• Waking Ned Devine (live action British movie) - Once again, let me know if this movie isn't actually British - the events take place in Ireland, so this may actually be an Irish movie for all I know. After Ned Devine dies of shock upon hearing that he's won the lottery, his entire village enters into a pact to pretend that he's still alive, have someone pose as him to get the money, and then split the money between everyone. If I remember right (it's been a few years since I've seen this), this comedy ends in a way that's actually very nice, considering how money-grubbing and awful my description makes everyone seem. If you liked the "death humor" in Death at a Funeral, you might like this movie.
  • Firefly (live action American TV series) - I don't think there's anything that actually happens in this series that is at all similar to this movie. However, the movie and the show do have actor Alan Tudyk in common, and I am unable to think of other similar movies besides Waking Ned Devine. Alan Tudyk pretty much steals the show in Death at a Funeral, and of all the actors and actresses in this movie I know him best, so I'm going to decide it's okay to add this show to the list just on the basis of a similar actor. Tudyk gets to be a little goofy in Firefly (he plays with dinosaurs), but it's not the non-stop goofiness of Death at a Funeral. In Firefly, Tudyk plays the pilot of a space ship with two former soldiers turned thieves, a trigger-happy thug, a preacher with a past, a doctor and his crazy sister, a cute mechanic, and a courtesan.

I try to only list similar movies I've already seen - since I don't watch a lot besides anime, there's a lot I haven't seen, which is why the above list is so short. Here's a couple links to slightly longer lists of similar movies. I don't think I've ever seen any of them, so I can't say if they're actually similar to this movie, and I can't say if they're any good. Watch them at your own discretion.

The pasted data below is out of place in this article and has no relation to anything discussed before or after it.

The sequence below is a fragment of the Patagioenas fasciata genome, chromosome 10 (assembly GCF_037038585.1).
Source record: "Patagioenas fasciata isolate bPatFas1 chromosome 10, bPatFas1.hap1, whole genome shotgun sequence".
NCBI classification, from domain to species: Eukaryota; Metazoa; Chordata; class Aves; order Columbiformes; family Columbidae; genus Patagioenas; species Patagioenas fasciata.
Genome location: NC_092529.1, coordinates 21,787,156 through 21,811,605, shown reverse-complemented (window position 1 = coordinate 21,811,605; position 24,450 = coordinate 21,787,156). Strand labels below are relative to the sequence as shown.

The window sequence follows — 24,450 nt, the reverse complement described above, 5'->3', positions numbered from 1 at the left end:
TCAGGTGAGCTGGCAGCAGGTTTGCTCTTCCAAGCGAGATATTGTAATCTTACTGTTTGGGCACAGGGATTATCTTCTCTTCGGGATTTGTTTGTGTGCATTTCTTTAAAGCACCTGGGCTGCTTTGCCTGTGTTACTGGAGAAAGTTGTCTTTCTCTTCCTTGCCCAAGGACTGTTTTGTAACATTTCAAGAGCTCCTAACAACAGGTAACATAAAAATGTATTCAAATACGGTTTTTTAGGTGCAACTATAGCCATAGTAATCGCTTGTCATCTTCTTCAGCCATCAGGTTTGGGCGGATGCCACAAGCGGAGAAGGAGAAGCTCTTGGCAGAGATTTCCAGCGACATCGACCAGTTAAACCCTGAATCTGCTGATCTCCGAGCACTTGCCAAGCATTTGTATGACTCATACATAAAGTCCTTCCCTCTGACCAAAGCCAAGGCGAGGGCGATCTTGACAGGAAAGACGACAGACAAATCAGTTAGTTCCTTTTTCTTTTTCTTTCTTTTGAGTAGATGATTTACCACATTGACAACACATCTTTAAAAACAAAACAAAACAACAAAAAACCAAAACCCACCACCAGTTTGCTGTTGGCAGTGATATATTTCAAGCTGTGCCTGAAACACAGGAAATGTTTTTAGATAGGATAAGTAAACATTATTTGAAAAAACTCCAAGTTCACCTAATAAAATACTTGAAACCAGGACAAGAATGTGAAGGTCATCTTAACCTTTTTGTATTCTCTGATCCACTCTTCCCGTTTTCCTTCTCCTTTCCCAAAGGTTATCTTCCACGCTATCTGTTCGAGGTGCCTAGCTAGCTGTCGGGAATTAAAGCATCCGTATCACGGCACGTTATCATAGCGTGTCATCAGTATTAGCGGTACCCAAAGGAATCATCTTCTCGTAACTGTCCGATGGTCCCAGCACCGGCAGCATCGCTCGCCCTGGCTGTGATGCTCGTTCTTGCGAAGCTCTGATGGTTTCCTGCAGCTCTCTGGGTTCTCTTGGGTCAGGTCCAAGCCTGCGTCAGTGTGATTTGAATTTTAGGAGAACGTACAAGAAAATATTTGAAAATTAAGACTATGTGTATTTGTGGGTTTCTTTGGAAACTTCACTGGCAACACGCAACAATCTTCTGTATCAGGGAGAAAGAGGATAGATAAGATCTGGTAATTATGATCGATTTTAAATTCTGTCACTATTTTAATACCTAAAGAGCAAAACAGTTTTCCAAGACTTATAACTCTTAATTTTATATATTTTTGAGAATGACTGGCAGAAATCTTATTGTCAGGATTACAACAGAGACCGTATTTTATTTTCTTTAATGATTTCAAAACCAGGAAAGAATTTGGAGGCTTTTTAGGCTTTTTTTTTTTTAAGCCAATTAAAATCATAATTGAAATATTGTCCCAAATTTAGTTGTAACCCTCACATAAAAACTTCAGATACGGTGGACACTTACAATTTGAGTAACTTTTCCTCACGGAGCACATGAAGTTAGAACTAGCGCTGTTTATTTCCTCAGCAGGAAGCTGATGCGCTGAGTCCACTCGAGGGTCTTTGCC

Ai Yori Aoshi (manga, vol. 1) by Kou Fumizuki

On his way to catch a train, Kaoru Hanabishi comes across a lost, naive young woman named Aoi. She's decided to find her childhood sweetheart and marry him, and she soon realizes that Kaoru is the one she was looking for. She becomes determined to stay with him and be his wife, but, unfortunately, her family won't hear of it. For the sake of her powerful family's reputation, she must marry someone from a family with similar standing. Kaoru was once the Hanabishi heir, and if this were still the case he could marry Aoi. However, things have changed since they were children, and Kaoru is determined never to go back to the Hanabishi family.

Aoi is what I imagine many young men's fantasies of the perfect woman are like. Although she's virginal, gentle, shy, and sweet-natured, she can become blushingly sexy at the drop of a hat, and she always knows just the right moment to become naked. I don't know any real women who are at all like her, but I suppose that's not the point. Judging by this first volume, Ai Yori Aoshi is romance for older teenage boys, and romance is often idealized.

Judging by Kou Fumizuki's page in Anime News Network, Ai Yori Aoshi is likely his first published series, and it shows. The way characters are drawn is inconsistent and sometimes a little off. Fumizuki uses what I personally think of as the "Escaflowne style of noses" - when you see characters a little in profile, their noses are long and sharp, with a little blunted bit. It's not a style I like, but I grew to like the story in Vision of Escaflowne enough that I got over my reaction to the noses. However I feel about the noses, Fumizuki does manage facial expressions pretty well, which is important for such an emotional series.